knowledge | 21 June 2016 |

‘Guarding the Guardians’: Audit Reform and its Implications for Directors and Companies

17 June 2016 brought significant change to the regulation of the audit profession and to the practise of auditing, both in Ireland and in the wider EU. There are implications for many companies and their boards.

The new Statutory Audits Regulations1 (the “2016 Regulations”) give effect in Ireland to much of the EU Audit Directive2 and give further effect to the EU Audit Regulation3. The 2016 Regulations amend significantly the supervisory framework for, and the professional standards of, the audit profession and also the requirements for the conduct of audits.

Many of the provisions of the 2016 Regulations apply generally but some apply in respect of public-interest entities (“PIEs”) only. PIEs include entities any of the transferable securities of which are listed on an EEA regulated market, credit institutions, insurance undertakings and entities that are specifically designated as being PIEs.

The 2016 Regulations revoke the 2010 Statutory Audits Regulations4 (the “2010 Regulations”) but:

  • the 2010 Regulations will continue to apply to the conduct of statutory audits, and to the related duties and powers of statutory auditors and audit firms, for financial years that commenced prior to 17 June 2016; and
  • the revocation of the 2010 Regulations does not affect their application, for the period prior to 17 June 2016, to matters that, before 17 June 2016, the 2010 Regulations addressed (eg criminal and regulatory investigations).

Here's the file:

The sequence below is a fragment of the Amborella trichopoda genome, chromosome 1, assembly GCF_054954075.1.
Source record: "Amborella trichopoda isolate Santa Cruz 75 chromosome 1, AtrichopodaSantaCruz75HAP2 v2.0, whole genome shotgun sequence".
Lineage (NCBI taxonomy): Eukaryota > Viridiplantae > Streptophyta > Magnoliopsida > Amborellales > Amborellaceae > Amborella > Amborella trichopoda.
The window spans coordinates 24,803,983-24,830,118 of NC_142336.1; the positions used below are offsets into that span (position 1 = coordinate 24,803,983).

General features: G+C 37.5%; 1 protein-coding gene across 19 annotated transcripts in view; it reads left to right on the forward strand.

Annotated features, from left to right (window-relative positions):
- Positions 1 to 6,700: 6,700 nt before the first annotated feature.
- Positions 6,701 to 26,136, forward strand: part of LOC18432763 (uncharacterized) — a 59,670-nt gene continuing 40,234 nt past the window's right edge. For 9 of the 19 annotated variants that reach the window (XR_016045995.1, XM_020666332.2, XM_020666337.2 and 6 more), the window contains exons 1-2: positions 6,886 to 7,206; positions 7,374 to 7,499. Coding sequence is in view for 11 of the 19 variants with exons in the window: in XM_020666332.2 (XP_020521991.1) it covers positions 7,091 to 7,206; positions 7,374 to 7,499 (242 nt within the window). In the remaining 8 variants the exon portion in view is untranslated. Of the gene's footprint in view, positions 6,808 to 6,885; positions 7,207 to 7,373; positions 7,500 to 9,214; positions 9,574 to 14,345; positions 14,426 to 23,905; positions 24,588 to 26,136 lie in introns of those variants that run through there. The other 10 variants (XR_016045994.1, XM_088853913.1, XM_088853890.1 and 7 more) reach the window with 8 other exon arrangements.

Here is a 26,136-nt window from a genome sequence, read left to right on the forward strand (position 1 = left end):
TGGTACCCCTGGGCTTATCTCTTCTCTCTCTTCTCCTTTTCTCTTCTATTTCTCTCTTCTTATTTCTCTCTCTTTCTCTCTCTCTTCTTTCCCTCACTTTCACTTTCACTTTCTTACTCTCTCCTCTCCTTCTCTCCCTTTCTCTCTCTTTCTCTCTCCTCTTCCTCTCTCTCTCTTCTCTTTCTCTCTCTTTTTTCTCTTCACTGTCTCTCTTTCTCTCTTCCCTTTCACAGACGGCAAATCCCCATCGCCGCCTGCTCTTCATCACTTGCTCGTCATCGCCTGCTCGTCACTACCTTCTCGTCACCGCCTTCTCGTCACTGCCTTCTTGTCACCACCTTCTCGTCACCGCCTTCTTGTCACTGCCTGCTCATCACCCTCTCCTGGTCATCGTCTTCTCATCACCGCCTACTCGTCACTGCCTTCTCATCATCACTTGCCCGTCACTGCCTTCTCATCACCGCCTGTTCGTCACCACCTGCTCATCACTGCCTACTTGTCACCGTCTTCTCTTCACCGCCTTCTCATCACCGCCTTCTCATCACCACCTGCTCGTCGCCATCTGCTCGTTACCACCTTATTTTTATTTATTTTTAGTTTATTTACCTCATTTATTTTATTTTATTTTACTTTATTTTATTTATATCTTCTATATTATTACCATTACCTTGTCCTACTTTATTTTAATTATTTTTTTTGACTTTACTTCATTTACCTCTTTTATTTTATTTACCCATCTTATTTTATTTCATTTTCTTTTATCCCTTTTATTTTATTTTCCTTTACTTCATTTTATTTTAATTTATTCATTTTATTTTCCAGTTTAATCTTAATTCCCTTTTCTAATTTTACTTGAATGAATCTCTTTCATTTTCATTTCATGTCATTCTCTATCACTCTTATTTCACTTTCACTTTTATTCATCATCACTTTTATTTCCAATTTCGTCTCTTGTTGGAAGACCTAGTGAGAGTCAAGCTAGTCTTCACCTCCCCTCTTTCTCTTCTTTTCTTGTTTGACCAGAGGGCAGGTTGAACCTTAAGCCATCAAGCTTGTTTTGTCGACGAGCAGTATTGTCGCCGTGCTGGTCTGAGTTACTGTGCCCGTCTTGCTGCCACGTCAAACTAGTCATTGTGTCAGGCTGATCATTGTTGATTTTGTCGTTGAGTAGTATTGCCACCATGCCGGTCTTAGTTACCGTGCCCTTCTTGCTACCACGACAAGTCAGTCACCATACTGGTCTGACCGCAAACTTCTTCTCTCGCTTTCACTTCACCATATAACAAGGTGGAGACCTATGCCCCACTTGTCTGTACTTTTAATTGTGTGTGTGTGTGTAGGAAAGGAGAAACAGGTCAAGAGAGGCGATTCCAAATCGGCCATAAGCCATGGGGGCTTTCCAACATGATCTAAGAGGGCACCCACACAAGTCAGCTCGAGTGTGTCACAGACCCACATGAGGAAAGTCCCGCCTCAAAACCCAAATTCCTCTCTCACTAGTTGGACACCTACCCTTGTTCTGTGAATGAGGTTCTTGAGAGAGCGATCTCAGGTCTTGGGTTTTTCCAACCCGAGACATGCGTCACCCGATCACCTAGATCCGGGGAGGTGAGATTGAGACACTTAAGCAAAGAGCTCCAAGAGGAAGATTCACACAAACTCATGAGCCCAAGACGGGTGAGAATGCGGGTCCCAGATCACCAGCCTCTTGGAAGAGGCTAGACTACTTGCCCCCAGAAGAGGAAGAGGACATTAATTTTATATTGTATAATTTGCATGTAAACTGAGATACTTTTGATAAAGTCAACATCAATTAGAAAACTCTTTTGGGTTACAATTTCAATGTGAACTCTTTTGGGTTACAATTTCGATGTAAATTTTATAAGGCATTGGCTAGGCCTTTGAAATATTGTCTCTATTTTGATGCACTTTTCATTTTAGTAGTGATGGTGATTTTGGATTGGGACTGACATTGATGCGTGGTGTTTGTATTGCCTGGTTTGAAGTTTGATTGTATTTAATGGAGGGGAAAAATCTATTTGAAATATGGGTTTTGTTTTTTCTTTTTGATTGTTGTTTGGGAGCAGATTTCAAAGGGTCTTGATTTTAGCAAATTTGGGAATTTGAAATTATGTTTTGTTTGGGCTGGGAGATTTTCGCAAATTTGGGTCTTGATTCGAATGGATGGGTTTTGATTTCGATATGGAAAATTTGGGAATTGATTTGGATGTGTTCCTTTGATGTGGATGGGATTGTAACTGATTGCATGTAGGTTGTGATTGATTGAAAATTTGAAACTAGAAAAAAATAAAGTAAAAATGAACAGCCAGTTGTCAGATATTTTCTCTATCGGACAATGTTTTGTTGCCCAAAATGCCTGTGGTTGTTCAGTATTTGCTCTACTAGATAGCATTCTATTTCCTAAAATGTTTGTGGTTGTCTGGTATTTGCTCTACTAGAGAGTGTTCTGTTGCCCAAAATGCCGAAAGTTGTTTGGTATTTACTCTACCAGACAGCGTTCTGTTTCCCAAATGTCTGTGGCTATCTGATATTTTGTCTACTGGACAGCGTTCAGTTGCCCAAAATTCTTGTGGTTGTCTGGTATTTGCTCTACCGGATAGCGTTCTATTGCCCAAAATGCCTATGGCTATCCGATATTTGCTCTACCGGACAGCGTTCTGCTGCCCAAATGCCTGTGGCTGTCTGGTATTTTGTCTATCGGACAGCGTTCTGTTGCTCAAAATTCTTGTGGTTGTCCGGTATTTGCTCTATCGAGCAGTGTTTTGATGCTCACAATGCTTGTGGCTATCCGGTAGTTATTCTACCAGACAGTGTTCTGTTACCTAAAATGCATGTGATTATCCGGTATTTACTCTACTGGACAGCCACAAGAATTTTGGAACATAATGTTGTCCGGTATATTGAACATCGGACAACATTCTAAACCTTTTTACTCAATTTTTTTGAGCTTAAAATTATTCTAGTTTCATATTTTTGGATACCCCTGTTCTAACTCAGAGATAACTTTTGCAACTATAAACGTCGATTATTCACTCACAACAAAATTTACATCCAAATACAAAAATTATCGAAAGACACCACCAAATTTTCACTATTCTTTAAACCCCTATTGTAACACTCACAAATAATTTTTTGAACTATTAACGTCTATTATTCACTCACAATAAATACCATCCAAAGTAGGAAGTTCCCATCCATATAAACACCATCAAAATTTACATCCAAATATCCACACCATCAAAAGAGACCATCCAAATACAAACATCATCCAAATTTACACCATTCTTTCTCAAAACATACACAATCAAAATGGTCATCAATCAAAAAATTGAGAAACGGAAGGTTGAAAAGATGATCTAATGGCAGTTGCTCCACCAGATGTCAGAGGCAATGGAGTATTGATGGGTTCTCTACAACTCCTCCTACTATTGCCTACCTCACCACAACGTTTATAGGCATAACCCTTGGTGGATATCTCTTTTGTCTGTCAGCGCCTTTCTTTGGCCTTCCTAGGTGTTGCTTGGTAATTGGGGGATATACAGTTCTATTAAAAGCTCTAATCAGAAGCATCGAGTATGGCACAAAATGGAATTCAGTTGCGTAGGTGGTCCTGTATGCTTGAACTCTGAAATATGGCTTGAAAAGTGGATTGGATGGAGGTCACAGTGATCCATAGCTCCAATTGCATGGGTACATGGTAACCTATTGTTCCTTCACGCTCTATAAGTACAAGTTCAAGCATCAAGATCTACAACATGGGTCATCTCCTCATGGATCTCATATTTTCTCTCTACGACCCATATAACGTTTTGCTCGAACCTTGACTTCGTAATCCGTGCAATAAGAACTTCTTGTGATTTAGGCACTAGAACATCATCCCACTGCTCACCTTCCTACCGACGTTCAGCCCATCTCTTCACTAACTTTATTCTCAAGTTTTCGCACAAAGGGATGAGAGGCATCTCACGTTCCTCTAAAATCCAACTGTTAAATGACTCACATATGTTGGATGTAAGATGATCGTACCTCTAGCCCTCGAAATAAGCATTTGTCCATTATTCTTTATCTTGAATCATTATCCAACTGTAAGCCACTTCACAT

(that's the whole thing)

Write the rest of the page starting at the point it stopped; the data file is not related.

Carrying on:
This briefing considers the key points of the 2016 Regulations and of the directly effective EU Audit Regulation.

Amendments to the Companies Act 2014

The 2016 Regulations amend the Companies Act 2014 to:

  • expand the information and views to be included in the statutory auditor’s report for all audited companies5;
  • expand the objects and functions of the Irish Auditing and Accounting Supervisory Authority (“IAASA”) to include oversight of statutory auditors and of the conduct of statutory audits, in accordance with the 2016 Regulations and the EU Audit Regulation;
  • empower IAASA to investigate possible contraventions of the 2016 Regulations, the EU Audit Regulation and certain provisions of the Companies Act 2014 by a statutory auditor; and
  • empower IAASA to impose on a statutory auditor, and the Director of Corporate Enforcement to impose on a relevant director of a PIE, any of a range of sanctions6 for breach by the statutory auditor of the 2016 Regulations, the EU Audit Regulation and certain provisions of the Companies Act 2014, subject to confirmation by the High Court.

The 2016 Regulations also prohibit any contractual clause that purports to restrict the members of a company in their selection of statutory auditor. Often such ‘auditor control’ provisions were used in leveraged finance agreements.